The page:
Originally posted – 7/22/14
Tonight, D and I played our first “official” game of Memory. I bought the Disney Classic Characters Matching Game several months ago when I saw it on sale. I got this version because we have been slowly introducing her to some of our favorite Disney movies so I thought this would be very interesting to her. We had a little extra time tonight so D and I went to her room to play while my husband and G had some bonding time.
I told her that we were going to play a new game, and she was SO excited! I had planned to give her a choice between two new games, but she couldn’t contain herself once she saw Mickey Mouse on the Memory Game box (so I just hid the other game for another time). When I tried to open the box, I couldn’t. She asked me what was wrong, and I explained that I needed help opening it. I showed her the tape, and we talked about what we could use to cut the tape on the box. Then we found a pair of clippers with a flip-out file that we used to get in the box (we didn’t want to go downstairs for scissors and risk upsetting G).
Since D is new to this game, we started by only using 4 different pictures (8 cards total). I let her select the pictures that we would use. Here are some of the concepts and skills that came up naturally while we were playing the game:
- “flip/turn it over”
- turn-taking practice
- “only one” (as in “only one at a time”)
- “I got ___ and ___.”
- remembering where the cards are once they are flipped over
- remembering the names of the character and/or the movie they were in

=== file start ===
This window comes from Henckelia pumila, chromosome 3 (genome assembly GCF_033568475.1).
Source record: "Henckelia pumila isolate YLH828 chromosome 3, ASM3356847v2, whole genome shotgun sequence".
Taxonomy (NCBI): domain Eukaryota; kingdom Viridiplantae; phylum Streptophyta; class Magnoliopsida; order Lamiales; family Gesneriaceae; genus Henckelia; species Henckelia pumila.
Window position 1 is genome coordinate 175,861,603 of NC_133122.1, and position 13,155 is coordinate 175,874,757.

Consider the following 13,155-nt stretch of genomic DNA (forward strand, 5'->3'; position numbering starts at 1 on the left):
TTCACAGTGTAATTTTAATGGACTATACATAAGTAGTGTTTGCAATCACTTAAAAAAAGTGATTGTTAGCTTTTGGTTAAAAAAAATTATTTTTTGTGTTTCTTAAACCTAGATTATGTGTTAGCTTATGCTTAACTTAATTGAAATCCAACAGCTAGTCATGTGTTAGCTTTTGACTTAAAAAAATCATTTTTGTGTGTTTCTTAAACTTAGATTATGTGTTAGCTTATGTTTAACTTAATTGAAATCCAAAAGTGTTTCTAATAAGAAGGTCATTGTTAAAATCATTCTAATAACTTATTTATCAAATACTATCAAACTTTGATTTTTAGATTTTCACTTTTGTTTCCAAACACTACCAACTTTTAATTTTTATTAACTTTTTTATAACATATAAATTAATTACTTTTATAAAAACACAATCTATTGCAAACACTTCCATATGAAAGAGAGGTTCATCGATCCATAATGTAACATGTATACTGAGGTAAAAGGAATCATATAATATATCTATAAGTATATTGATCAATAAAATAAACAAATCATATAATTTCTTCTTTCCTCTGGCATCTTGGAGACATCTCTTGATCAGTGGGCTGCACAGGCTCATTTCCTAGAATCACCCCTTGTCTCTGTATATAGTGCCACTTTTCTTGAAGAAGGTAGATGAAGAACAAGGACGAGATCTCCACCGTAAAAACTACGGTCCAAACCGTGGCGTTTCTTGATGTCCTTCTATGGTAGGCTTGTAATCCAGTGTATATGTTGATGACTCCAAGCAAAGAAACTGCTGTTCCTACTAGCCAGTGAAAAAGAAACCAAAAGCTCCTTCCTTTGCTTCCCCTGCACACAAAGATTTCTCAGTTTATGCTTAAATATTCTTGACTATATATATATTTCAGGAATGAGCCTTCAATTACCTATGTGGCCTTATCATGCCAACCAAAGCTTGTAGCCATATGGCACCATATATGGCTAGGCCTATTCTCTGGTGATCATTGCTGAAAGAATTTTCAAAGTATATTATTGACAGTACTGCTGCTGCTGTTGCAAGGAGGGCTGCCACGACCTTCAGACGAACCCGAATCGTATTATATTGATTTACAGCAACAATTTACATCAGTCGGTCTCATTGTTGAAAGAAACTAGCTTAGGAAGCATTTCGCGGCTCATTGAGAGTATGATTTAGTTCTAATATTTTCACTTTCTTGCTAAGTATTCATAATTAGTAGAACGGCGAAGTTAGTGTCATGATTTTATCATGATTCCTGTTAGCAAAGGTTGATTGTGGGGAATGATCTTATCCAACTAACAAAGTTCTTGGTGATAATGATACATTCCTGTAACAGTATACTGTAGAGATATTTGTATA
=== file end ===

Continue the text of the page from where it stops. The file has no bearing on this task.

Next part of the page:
- “it’s a match”
- counting & 1-to-1 correspondence (we counted how many cards we had when starting a new round)
- counting pairs (when we finished the game to see who won). *This can be very confusing for kids so I put my hand over both of the cards as I count each pair to show them that the matching cards count as 1 pair.
- making educated guesses (whenever I get to the last 2 cards in a Memory game, I will put my hand over them and say, “Ok. Let’s try to figure out what is on these cards. I have __ and __. What do you have? You have __. So…what is left? What is missing?”) You will probably have to model this many times, but it is great memory practice.
- good sportsmanship
- clean up and put away (teaching her responsibility)
- vocabulary (there are many different versions available for purchase or you can make your own)
We had time to play 3 rounds tonight. We added a new pair with each game so by the end we had a total of 6 pairs (12 cards total). The last game took a while because it was harder, and she was getting tired. However, we had a lot of fun, and she was able to learn some new things. I have a feeling that we will be playing Memory several times this week. Yay!
What other concepts or skills could you naturally work on when playing Memory with your child?